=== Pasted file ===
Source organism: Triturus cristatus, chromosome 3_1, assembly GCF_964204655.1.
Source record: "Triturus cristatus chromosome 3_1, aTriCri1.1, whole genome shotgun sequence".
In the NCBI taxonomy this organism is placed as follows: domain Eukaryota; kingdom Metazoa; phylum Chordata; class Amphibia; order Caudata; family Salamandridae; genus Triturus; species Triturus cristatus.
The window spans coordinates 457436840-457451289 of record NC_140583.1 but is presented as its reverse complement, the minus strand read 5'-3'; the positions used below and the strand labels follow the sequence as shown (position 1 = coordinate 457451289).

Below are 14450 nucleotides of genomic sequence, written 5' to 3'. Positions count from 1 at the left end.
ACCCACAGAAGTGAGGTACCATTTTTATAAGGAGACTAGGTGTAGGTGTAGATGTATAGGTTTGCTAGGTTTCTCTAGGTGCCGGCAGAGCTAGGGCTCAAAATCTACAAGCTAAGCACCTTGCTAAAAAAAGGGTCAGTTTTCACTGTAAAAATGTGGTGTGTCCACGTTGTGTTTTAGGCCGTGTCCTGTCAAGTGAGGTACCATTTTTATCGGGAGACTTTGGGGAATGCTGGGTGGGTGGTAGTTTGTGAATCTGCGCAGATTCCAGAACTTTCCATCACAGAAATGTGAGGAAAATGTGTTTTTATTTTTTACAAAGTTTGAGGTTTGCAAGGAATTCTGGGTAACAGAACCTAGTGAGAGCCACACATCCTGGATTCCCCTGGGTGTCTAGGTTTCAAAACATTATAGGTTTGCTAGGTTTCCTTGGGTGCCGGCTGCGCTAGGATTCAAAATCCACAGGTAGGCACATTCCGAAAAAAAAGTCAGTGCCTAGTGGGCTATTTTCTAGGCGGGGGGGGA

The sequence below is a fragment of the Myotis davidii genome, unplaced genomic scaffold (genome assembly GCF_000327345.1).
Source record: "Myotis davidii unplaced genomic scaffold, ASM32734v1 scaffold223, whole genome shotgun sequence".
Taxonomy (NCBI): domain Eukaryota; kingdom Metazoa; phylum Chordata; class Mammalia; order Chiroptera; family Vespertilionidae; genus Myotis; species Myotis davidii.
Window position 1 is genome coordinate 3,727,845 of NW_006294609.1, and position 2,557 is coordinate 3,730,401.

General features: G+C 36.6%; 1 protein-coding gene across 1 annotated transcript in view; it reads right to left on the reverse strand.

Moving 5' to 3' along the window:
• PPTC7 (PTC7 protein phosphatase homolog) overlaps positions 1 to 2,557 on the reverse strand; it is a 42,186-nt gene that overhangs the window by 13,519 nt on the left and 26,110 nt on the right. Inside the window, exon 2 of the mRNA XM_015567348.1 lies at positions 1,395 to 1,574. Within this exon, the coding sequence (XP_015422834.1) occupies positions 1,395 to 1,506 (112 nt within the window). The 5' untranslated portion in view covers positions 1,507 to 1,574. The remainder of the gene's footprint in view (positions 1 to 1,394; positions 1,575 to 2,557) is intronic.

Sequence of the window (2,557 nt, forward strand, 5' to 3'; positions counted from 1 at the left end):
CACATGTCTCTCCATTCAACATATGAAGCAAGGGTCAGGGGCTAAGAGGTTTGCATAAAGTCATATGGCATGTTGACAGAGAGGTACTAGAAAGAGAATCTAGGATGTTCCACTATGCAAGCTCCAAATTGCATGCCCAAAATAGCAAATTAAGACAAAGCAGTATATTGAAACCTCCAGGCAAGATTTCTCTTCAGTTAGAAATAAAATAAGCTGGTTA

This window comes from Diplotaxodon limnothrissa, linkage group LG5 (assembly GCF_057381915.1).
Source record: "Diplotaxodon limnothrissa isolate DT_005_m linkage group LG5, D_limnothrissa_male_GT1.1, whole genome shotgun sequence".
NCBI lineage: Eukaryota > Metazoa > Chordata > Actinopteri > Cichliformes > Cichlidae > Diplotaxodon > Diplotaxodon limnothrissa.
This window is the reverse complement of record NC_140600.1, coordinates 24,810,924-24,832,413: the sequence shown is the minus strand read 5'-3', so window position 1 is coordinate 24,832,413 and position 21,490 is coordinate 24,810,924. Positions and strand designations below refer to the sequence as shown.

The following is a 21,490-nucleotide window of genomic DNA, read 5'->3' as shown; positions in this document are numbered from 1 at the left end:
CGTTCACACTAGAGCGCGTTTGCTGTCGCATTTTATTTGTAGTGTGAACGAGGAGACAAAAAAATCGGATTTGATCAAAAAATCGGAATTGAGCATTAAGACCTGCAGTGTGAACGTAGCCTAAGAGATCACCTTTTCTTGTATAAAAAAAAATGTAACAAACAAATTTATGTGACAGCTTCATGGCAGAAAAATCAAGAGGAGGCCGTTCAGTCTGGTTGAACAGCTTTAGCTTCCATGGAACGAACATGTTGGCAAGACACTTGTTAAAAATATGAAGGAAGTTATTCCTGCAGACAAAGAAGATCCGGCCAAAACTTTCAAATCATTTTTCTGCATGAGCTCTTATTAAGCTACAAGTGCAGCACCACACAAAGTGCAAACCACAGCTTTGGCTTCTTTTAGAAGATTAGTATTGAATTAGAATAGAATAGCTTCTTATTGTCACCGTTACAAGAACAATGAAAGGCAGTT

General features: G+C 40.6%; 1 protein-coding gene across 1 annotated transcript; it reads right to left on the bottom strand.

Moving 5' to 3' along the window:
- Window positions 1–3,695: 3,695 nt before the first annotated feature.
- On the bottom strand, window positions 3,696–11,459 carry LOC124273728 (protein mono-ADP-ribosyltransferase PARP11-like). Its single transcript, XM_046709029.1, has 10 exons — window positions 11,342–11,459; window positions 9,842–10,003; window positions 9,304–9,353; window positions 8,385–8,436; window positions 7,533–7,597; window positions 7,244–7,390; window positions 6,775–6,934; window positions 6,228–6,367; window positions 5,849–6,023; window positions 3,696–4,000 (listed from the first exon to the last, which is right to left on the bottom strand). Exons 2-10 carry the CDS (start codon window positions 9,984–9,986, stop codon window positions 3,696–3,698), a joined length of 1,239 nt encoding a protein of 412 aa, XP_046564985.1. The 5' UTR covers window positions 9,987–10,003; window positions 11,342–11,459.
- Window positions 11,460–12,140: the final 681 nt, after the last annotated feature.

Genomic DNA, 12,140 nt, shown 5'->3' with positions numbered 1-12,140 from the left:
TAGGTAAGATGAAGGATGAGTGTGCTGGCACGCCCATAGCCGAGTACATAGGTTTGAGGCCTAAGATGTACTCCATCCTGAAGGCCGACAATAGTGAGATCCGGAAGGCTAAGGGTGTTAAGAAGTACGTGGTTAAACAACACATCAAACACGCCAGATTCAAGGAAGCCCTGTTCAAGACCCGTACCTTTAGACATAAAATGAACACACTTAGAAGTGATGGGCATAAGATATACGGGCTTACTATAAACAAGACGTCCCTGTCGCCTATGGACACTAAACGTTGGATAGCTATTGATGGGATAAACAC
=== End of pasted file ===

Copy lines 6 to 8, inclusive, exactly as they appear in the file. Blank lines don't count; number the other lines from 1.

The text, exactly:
ACCCACAGAAGTGAGGTACCATTTTTATAAGGAGACTAGGTGTAGGTGTAGATGTATAGGTTTGCTAGGTTTCTCTAGGTGCCGGCAGAGCTAGGGCTCAAAATCTACAAGCTAAGCACCTTGCTAAAAAAAGGGTCAGTTTTCACTGTAAAAATGTGGTGTGTCCACGTTGTGTTTTAGGCCGTGTCCTGTCAAGTGAGGTACCATTTTTATCGGGAGACTTTGGGGAATGCTGGGTGGGTGGTAGTTTGTGAATCTGCGCAGATTCCAGAACTTTCCATCACAGAAATGTGAGGAAAATGTGTTTTTATTTTTTACAAAGTTTGAGGTTTGCAAGGAATTCTGGGTAACAGAACCTAGTGAGAGCCACACATCCTGGATTCCCCTGGGTGTCTAGGTTTCAAAACATTATAGGTTTGCTAGGTTTCCTTGGGTGCCGGCTGCGCTAGGATTCAAAATCCACAGGTAGGCACATTCCGAAAAAAAAGTCAGTGCCTAGTGGGCTATTTTCTAGGCGGGGGGGGA

The sequence below is a fragment of the Myotis davidii genome, unplaced genomic scaffold (genome assembly GCF_000327345.1).
Source record: "Myotis davidii unplaced genomic scaffold, ASM32734v1 scaffold223, whole genome shotgun sequence".